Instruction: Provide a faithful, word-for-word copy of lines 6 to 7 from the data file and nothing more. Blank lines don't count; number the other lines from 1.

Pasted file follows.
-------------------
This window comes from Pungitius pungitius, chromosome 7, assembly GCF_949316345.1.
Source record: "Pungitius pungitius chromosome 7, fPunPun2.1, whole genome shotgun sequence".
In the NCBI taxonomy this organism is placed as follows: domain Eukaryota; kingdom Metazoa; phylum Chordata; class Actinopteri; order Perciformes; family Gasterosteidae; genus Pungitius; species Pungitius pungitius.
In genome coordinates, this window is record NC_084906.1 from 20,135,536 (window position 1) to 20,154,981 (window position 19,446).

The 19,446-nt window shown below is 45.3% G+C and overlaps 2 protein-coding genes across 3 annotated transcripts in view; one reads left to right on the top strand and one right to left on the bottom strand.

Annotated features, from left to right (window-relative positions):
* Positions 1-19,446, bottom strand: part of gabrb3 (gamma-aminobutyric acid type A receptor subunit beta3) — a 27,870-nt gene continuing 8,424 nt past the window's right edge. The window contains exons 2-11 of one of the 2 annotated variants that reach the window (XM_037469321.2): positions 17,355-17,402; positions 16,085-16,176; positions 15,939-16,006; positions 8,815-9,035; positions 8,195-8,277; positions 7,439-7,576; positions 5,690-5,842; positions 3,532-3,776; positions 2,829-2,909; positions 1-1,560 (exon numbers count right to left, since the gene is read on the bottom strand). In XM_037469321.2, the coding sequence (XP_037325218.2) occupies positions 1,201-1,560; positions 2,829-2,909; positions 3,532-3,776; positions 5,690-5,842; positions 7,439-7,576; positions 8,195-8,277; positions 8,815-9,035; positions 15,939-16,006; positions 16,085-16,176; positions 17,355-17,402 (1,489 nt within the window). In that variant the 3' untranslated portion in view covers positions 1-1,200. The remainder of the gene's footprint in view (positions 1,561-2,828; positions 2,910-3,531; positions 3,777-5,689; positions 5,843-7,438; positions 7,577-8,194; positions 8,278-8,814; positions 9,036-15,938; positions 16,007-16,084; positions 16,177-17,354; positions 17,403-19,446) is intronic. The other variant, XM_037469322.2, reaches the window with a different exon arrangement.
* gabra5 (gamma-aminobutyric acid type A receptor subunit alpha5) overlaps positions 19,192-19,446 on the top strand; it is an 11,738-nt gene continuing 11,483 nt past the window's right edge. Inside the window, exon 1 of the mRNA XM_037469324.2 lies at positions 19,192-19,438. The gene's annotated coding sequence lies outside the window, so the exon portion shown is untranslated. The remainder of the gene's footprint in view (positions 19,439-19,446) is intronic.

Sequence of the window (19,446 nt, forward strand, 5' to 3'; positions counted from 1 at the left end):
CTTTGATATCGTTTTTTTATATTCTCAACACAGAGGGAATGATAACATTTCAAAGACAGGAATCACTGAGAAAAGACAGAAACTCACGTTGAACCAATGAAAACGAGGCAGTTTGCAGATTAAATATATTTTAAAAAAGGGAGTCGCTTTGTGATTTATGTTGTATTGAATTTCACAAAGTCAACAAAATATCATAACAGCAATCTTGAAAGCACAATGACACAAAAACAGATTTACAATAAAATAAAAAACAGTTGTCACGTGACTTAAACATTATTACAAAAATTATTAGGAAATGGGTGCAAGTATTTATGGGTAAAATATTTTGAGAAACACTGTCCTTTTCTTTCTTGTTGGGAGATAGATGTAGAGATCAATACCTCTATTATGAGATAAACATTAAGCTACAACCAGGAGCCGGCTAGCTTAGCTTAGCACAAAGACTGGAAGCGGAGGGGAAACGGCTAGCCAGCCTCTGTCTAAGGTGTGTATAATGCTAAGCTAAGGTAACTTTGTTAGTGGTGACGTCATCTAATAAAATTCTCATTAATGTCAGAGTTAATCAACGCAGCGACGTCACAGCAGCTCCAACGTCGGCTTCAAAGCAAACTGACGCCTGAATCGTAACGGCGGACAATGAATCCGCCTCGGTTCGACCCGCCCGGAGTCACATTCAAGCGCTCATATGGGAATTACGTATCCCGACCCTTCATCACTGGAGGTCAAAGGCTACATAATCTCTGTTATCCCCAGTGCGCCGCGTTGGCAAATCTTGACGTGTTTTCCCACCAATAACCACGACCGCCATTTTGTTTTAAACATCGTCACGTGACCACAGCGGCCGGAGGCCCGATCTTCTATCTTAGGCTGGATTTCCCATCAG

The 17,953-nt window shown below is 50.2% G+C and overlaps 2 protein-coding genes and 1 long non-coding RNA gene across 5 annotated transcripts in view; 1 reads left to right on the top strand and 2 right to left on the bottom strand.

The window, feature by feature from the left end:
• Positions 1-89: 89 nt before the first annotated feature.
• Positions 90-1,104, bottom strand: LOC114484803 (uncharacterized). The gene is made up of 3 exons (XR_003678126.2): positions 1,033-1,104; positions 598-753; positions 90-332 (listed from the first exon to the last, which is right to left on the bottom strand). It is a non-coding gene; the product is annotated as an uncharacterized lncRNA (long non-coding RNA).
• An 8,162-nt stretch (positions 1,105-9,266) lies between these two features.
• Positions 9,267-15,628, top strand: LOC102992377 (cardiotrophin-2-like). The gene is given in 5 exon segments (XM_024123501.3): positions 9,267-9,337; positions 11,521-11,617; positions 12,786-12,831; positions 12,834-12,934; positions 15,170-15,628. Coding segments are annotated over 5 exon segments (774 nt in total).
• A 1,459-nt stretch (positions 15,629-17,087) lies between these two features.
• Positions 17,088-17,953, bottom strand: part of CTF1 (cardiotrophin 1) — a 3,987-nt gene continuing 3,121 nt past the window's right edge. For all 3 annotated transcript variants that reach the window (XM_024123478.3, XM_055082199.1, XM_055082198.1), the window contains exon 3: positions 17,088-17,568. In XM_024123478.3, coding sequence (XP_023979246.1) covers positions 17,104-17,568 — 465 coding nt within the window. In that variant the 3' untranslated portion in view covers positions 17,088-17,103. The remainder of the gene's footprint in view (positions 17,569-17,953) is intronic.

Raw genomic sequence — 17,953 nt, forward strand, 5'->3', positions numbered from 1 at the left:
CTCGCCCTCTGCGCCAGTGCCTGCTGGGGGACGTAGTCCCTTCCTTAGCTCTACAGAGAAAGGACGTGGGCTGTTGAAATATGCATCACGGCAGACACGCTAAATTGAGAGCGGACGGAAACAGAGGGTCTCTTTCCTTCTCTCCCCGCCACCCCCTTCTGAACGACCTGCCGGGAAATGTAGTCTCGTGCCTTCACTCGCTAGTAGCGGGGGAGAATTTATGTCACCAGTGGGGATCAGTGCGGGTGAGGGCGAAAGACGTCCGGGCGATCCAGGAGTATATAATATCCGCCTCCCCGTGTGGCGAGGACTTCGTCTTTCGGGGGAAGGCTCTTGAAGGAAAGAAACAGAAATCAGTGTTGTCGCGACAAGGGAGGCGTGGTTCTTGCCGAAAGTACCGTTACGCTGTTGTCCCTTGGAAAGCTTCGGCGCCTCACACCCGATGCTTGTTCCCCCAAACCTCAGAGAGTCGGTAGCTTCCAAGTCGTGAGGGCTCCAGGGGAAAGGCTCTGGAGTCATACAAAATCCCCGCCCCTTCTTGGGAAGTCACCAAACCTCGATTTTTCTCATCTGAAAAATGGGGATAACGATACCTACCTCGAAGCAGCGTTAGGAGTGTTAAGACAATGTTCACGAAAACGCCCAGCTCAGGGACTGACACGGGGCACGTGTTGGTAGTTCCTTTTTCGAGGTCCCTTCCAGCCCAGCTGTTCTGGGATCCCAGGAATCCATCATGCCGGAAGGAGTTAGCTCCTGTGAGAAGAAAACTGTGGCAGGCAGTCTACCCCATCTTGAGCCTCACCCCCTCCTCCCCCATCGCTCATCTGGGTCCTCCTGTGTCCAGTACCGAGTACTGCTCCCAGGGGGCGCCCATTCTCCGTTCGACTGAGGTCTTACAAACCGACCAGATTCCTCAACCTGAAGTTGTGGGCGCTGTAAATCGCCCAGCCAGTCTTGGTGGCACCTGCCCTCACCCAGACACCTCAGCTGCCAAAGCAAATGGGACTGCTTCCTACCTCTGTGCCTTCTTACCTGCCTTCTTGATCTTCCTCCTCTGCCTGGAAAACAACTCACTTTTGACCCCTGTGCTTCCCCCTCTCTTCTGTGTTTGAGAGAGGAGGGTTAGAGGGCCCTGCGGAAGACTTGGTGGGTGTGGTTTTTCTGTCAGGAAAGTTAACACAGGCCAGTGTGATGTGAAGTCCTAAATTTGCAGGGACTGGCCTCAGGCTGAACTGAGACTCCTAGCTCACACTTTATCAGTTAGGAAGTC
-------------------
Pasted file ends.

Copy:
Annotated features, from left to right (window-relative positions):
* Positions 1-19,446, bottom strand: part of gabrb3 (gamma-aminobutyric acid type A receptor subunit beta3) — a 27,870-nt gene continuing 8,424 nt past the window's right edge. The window contains exons 2-11 of one of the 2 annotated variants that reach the window (XM_037469321.2): positions 17,355-17,402; positions 16,085-16,176; positions 15,939-16,006; positions 8,815-9,035; positions 8,195-8,277; positions 7,439-7,576; positions 5,690-5,842; positions 3,532-3,776; positions 2,829-2,909; positions 1-1,560 (exon numbers count right to left, since the gene is read on the bottom strand). In XM_037469321.2, the coding sequence (XP_037325218.2) occupies positions 1,201-1,560; positions 2,829-2,909; positions 3,532-3,776; positions 5,690-5,842; positions 7,439-7,576; positions 8,195-8,277; positions 8,815-9,035; positions 15,939-16,006; positions 16,085-16,176; positions 17,355-17,402 (1,489 nt within the window). In that variant the 3' untranslated portion in view covers positions 1-1,200. The remainder of the gene's footprint in view (positions 1,561-2,828; positions 2,910-3,531; positions 3,777-5,689; positions 5,843-7,438; positions 7,577-8,194; positions 8,278-8,814; positions 9,036-15,938; positions 16,007-16,084; positions 16,177-17,354; positions 17,403-19,446) is intronic. The other variant, XM_037469322.2, reaches the window with a different exon arrangement.